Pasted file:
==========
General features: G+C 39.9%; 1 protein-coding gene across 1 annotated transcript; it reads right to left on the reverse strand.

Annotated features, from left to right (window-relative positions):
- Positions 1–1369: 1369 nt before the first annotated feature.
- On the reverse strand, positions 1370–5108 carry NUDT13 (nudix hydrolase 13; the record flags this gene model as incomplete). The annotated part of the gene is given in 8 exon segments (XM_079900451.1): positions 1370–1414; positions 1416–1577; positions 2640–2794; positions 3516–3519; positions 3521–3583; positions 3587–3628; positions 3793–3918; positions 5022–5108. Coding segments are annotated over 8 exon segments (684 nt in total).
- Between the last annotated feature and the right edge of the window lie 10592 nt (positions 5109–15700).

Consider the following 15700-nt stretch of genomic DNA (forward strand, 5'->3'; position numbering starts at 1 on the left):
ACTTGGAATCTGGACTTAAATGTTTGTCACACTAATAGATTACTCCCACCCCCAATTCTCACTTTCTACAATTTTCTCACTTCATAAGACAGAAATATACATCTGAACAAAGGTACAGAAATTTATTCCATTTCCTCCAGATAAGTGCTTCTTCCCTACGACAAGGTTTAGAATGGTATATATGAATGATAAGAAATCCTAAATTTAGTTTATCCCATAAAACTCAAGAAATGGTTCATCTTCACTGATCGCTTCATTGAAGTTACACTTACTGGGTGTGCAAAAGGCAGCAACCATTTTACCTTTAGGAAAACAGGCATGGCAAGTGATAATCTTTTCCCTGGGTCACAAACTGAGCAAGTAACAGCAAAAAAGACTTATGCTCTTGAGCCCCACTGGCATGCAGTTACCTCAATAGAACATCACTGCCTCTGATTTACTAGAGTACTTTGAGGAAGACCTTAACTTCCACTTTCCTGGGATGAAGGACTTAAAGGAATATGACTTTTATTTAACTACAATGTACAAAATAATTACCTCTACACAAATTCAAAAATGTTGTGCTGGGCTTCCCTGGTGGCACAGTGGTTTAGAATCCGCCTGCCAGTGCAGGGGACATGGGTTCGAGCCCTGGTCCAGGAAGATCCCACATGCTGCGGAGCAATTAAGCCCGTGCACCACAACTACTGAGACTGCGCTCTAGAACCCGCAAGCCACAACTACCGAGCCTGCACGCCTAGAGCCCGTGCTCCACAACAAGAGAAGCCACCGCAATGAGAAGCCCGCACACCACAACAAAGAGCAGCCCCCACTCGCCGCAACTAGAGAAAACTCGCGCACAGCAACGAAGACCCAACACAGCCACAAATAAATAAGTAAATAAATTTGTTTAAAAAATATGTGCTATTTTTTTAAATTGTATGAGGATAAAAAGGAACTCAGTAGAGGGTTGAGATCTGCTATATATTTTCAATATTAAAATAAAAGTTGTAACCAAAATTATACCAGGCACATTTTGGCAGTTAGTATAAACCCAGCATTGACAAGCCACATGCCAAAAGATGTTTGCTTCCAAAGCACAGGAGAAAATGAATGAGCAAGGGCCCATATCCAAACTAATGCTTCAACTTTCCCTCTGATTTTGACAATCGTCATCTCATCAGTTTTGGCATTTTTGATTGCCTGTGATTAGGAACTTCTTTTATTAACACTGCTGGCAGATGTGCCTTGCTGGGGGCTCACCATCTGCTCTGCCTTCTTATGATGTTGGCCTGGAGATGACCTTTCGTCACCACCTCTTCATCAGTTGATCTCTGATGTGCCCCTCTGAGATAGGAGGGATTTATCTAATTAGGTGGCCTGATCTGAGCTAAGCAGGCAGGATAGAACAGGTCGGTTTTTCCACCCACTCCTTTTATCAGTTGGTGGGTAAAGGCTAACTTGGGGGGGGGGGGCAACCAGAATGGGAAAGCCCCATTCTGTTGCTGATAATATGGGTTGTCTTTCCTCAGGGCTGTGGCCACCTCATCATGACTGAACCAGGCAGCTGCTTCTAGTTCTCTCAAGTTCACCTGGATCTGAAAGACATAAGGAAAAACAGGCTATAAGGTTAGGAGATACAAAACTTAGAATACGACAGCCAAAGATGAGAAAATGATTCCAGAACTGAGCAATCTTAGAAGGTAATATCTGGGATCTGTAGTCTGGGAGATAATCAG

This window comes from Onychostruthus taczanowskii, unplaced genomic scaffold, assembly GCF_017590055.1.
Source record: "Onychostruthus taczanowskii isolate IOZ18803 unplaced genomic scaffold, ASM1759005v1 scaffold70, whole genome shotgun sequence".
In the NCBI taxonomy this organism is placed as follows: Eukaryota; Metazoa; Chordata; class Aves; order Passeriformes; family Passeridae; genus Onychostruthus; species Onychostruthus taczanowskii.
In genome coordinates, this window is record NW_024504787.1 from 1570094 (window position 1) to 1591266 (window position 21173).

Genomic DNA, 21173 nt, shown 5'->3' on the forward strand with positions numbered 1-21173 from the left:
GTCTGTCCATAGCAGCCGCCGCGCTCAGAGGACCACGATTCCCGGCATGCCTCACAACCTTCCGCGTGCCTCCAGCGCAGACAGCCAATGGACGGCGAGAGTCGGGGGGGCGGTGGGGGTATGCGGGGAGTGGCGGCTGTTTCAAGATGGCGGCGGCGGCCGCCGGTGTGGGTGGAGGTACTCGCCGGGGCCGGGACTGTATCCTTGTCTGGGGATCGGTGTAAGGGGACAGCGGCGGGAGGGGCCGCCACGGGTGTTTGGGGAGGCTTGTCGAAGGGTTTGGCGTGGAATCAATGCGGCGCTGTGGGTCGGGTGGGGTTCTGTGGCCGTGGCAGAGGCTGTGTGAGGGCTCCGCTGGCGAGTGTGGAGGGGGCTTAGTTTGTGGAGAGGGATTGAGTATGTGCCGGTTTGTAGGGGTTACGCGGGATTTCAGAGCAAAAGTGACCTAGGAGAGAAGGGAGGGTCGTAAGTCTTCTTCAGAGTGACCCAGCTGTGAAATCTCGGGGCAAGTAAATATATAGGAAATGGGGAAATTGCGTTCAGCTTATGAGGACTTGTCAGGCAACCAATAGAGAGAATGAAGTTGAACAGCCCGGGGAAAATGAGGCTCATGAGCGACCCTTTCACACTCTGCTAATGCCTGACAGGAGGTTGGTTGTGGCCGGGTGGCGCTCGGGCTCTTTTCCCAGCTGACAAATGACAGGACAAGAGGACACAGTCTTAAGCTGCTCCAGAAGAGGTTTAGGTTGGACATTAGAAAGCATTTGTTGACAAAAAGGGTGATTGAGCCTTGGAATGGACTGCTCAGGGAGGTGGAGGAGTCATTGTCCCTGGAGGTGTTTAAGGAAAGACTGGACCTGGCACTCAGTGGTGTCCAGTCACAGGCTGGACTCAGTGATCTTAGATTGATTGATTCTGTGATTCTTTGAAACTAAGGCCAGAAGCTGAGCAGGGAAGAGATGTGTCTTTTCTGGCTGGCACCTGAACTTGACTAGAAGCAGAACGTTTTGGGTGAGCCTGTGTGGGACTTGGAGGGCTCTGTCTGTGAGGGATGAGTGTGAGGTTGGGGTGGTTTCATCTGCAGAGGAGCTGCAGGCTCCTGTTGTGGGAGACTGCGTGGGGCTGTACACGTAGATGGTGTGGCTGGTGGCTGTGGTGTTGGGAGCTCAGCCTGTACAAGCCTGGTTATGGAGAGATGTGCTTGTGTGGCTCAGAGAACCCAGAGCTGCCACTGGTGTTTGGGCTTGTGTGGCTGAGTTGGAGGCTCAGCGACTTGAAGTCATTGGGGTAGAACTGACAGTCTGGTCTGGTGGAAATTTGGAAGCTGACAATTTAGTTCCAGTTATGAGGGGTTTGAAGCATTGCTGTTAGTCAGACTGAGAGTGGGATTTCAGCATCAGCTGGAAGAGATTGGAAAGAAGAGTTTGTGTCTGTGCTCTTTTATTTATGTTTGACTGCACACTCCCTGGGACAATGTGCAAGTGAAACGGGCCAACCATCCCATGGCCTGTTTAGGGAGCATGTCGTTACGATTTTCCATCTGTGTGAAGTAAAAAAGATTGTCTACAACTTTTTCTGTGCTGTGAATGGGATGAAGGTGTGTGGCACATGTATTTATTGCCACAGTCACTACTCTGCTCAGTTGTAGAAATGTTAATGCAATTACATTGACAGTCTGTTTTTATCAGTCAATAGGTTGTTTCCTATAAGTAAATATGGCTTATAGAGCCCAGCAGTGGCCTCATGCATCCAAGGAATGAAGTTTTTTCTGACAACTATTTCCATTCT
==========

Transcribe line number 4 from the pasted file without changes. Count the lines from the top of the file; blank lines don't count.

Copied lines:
- On the reverse strand, positions 1370–5108 carry NUDT13 (nudix hydrolase 13; the record flags this gene model as incomplete). The annotated part of the gene is given in 8 exon segments (XM_079900451.1): positions 1370–1414; positions 1416–1577; positions 2640–2794; positions 3516–3519; positions 3521–3583; positions 3587–3628; positions 3793–3918; positions 5022–5108. Coding segments are annotated over 8 exon segments (684 nt in total).